Land price rise highlights the reform initiative – Japan

One gets the sense that Abe is causing a lot of angst in Japan. The positive side is that he is appealing to all interests, whether its nationalists, conservatives, and even liberals. He is causing a lot of controversy and derision for his policies as a result; but might in the process he win favour for simply ‘doing something’ big. Its early days, but Abe is doing a number of important things:
1. Constitutional change – We are hearing ‘noises’ from liberals (mostly lawyers), but aren’t indolent Japanese citizens destined to simply trust him to take them on the right path. We might wonder if the provisions sought are the end of the story, or a precursor for more power. From a collectivist government, that cannot be a good thing, even if the threat posed is not Abe, but a latter leader. But then maybe those constitutional protections were never what we wanted or expected. NZ seeks no less protected than any other nation ‘with a constitution’.
2. Tax increases – Not something to celebrate but at least the government is addressing the fiscal imbalance. Does a reform program need more spending or less? I would argue more private spending and less government spending, but that is not going to occur until the private sector sees real progress, so he could be forgiven for spending.
3. Immigration – Recently we have seen the Abe administration open the nation to Asian tourists, as well as the adoption of a new class of visa. i.e. Gaijin (‘foreigners’) under the proposal, if they have good jobs, stable incomes, needed skills, are destined to be offered permanent residency in Japan. This is surely a measure to improve population demographics. i.e. Aging population, rural depopulation.
4. Child protection – After decades of inaction, there are signs that Japan is finally entering the fold for the protection of children caught up in international marriages.
5. Stimulus – This is perhaps the less impressive move, though it was a brazen some compared to the historic legacy. I would argue that it did not achieve anything, however you could argue that it did boost economic activity in a period of transformation. But its not really happened yet. Perhaps it was only meant to ‘encourage people’, so the real action would be favourably received.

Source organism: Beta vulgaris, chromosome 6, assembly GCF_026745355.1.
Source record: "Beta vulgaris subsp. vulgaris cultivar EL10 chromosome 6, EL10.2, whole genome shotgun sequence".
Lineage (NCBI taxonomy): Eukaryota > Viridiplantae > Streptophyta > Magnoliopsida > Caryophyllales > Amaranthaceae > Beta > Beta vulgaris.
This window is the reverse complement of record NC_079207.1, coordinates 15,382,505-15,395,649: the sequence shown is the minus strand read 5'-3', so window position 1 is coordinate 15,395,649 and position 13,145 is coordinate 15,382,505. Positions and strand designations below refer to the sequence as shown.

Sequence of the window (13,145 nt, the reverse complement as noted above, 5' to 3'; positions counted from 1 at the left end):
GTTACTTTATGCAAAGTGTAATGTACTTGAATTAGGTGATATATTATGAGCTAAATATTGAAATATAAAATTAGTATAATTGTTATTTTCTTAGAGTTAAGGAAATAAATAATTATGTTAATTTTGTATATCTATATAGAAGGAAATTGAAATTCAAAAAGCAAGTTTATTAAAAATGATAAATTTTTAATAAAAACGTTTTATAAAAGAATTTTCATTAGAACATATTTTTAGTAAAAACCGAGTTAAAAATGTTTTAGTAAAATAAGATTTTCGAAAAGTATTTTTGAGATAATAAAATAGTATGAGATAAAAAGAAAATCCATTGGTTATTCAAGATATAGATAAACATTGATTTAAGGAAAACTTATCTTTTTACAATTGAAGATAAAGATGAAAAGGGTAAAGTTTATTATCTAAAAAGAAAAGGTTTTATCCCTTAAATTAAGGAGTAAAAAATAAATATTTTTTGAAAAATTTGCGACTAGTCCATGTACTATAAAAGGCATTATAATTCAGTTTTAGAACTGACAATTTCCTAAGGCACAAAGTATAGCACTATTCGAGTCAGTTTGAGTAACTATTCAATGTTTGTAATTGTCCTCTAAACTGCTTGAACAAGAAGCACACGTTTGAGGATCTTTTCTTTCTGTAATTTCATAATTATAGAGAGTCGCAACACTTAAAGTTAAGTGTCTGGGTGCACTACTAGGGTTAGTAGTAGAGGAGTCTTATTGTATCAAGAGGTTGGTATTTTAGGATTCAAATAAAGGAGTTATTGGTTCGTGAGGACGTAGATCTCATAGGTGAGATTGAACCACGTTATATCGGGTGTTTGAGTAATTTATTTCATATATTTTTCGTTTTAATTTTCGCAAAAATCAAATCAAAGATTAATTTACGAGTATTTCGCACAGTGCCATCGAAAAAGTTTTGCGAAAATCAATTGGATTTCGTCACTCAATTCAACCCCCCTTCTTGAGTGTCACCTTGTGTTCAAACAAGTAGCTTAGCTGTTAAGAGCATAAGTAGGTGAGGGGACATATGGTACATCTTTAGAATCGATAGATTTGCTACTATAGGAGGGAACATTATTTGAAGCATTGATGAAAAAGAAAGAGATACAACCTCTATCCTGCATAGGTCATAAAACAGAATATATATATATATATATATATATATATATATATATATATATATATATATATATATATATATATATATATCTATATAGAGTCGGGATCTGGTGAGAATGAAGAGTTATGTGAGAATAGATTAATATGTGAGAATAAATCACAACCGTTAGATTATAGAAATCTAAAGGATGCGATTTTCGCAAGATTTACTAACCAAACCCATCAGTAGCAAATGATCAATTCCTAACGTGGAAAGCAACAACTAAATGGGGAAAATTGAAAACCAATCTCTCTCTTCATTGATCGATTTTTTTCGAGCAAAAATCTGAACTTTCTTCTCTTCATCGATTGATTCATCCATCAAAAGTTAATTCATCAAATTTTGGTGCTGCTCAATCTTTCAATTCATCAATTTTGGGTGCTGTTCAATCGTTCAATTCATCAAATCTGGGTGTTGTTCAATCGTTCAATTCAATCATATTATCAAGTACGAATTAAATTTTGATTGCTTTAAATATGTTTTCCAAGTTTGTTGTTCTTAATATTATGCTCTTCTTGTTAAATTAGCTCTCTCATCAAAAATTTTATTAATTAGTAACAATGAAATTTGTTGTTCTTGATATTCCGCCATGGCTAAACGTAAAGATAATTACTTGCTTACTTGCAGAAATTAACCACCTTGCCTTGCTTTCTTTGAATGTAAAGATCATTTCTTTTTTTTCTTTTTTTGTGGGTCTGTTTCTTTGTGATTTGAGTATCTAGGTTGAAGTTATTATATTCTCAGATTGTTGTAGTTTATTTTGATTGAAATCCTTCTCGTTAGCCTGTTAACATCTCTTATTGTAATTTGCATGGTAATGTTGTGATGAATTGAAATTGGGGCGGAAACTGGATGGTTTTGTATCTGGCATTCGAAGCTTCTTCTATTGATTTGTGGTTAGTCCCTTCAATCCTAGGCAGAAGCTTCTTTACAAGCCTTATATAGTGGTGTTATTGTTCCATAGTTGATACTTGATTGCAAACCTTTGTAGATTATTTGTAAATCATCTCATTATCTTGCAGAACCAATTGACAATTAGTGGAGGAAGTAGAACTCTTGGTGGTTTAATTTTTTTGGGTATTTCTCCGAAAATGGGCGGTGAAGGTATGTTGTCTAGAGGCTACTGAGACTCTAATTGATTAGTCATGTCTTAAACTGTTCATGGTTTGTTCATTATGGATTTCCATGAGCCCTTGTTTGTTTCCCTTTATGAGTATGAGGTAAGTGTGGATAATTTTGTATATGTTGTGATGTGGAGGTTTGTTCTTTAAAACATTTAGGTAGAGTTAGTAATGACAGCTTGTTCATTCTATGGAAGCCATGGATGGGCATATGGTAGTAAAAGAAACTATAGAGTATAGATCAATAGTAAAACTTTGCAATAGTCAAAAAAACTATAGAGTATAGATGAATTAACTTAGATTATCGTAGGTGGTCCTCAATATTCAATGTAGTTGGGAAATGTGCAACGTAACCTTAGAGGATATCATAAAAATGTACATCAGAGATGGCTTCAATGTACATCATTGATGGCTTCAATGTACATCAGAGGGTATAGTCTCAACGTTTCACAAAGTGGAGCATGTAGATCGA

6. Higher land prices – Land prices had bottomed in 2006, however they have been lacklustre of late, but more recently still, they show signs of improvement. Signs of inflation are not enough though, the government will need to do more to post real wages as well. It has encouraged businesses to do so, but to no avail yet. Consider however some reforms.
7. Trade reform: Japan has been an enthusiastic supporter of tariff reductions. Until recently, it was reluctant to cut tariffs on rice, however concessions have been made, and policies have been adopted to reform agriculture in the nation.In my book ‘Japan Foreclosed Property‘, I discuss how in the last few hundred years that Japan has been moved by both external and internal events to undergo enormous transformation that raised the nation to prosperity. i.e. After Admiral Perry’s entry and during the Meiji Period. The latter are just some of the measures. More important than the ‘number’, is the nature of them. They are pretty drastic steps for Japan. Westerners benefiting from these reforms, particularly the opportunity to live in Japan, would do well to consider how they might benefit from their ‘distinctive cultural differences’ in a nation which is pretty homogeneous in its thinking. After all, this is why Abe is trying to break Japan out of its comfort zone. Its happened before, and it seems to be happening again. We have patiently been waiting for it!Asian property markets outperforming Japan Foreclosed Guide Philippines Property Guide
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